The Human and Animal remains short course is directed to students, professionals and enthusiasts of bioarchaeology and forensic sciences and does not require any previous knowledge of the disciplines.

Day 1

Evolutionary differences between humans and other animals
(how different ways of locomotion and diverse diets can change a skeleton)
Comparative anatomy
(distinguishing human and other animal remains)
What is taphonomy?
(the recording of human and other induced modification on bones)
Excavation, post-excavation and storage
(difference and similarities in excavation, post-excavation activities and storage of the remains)

Day 2

Human osteoarchaeology vs. Zooarchaeology
(comparison between the two disciplines from the point of view of the object of study, the prospective analysis and results)
Approaching a mixed assemblage
(hands on exercise including the study of a mixed assemblage)
Microscopic and Biomolecular techniques
(introduction to the most commonly used methods of analysis for distinguishing human and animal remains)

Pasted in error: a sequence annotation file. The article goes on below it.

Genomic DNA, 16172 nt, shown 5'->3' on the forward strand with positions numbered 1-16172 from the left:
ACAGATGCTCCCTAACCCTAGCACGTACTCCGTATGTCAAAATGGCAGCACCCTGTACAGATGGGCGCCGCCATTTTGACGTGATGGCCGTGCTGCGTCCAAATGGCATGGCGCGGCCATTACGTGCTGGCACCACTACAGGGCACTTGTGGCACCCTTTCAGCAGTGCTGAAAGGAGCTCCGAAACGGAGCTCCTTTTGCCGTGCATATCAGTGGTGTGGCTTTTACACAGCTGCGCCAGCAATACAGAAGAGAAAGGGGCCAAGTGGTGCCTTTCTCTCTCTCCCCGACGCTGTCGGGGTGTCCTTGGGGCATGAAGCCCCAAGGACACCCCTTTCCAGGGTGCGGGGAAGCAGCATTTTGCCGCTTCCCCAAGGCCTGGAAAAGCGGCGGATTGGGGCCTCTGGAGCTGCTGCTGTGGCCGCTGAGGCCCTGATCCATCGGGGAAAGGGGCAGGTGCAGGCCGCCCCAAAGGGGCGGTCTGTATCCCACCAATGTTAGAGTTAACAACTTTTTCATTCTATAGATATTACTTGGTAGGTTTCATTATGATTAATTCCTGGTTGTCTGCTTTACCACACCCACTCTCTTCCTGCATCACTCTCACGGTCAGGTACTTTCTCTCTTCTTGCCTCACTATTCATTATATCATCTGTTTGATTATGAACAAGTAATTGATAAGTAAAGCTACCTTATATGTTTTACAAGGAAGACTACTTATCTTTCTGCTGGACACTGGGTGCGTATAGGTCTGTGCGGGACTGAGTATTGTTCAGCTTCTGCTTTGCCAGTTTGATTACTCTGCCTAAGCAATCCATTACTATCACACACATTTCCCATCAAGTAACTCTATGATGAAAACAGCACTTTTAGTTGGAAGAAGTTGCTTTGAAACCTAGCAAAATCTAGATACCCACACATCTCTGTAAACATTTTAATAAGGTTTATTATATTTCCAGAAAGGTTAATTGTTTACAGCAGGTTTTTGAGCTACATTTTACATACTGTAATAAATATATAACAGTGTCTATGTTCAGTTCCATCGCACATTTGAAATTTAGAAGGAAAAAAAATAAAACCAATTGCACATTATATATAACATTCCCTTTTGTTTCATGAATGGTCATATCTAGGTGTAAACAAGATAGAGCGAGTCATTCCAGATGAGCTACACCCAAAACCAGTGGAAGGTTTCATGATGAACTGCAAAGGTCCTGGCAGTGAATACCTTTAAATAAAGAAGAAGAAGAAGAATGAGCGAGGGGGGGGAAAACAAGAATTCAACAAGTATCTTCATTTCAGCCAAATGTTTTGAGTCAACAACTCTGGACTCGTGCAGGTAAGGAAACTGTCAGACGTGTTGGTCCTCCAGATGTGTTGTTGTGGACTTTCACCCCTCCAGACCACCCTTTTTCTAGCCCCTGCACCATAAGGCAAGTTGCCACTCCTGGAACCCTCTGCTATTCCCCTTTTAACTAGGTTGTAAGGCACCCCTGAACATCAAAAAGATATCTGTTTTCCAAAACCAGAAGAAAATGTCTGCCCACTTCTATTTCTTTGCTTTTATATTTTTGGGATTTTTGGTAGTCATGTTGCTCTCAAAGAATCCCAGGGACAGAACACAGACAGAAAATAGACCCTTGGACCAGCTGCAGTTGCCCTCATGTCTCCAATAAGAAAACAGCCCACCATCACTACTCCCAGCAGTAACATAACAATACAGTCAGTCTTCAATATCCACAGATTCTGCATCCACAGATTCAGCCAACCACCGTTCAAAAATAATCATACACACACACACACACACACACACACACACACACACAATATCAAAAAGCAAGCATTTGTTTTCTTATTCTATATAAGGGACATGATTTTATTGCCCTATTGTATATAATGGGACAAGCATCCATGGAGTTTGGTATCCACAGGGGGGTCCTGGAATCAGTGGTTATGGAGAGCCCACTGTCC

Isotopic analyses
(Introduction to stable isotope analysis of human and animal remains)

All sessions will include explanations and demonstrations, but also practical work on the material.


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Registration!

Registration for the September courses will open soon! Please book your place through our online shop:

12th-14th September 2016 - Understanding Zooarchaeology I: Online shop now open!

15th - 16th September 2016 – Human and animal remains: a comparative approach: Online shop now open!

12th-16th September 2016 - Understanding Zooarchaeology I & Human and animal remains: a comparative approach - Online shop now open!

For any queries please contact us at: zooarch-shortcourse@sheffield.ac.uk


Cancellations and refunds

Refund requests should be made by email to zooarch-shortcourse@sheffield.ac.uk, no less than 7 days before the start of the course. We will endeavour to fill the course place, and in the event that a replacement is found a full refund will be made. If a replacement cannot be found a refund of 50% of the course fee will be made for cancellations made more than 7 days before the start of the course. No refund will be made for cancellations made less than 7 days before the course start date. At the discretion of the course organisers, and in exceptional circumstances, participants that are unable to attend can defer their enrolment until the next Zooarchaeology short course.
If you are experiencing any difficulty please contact us as early as possible.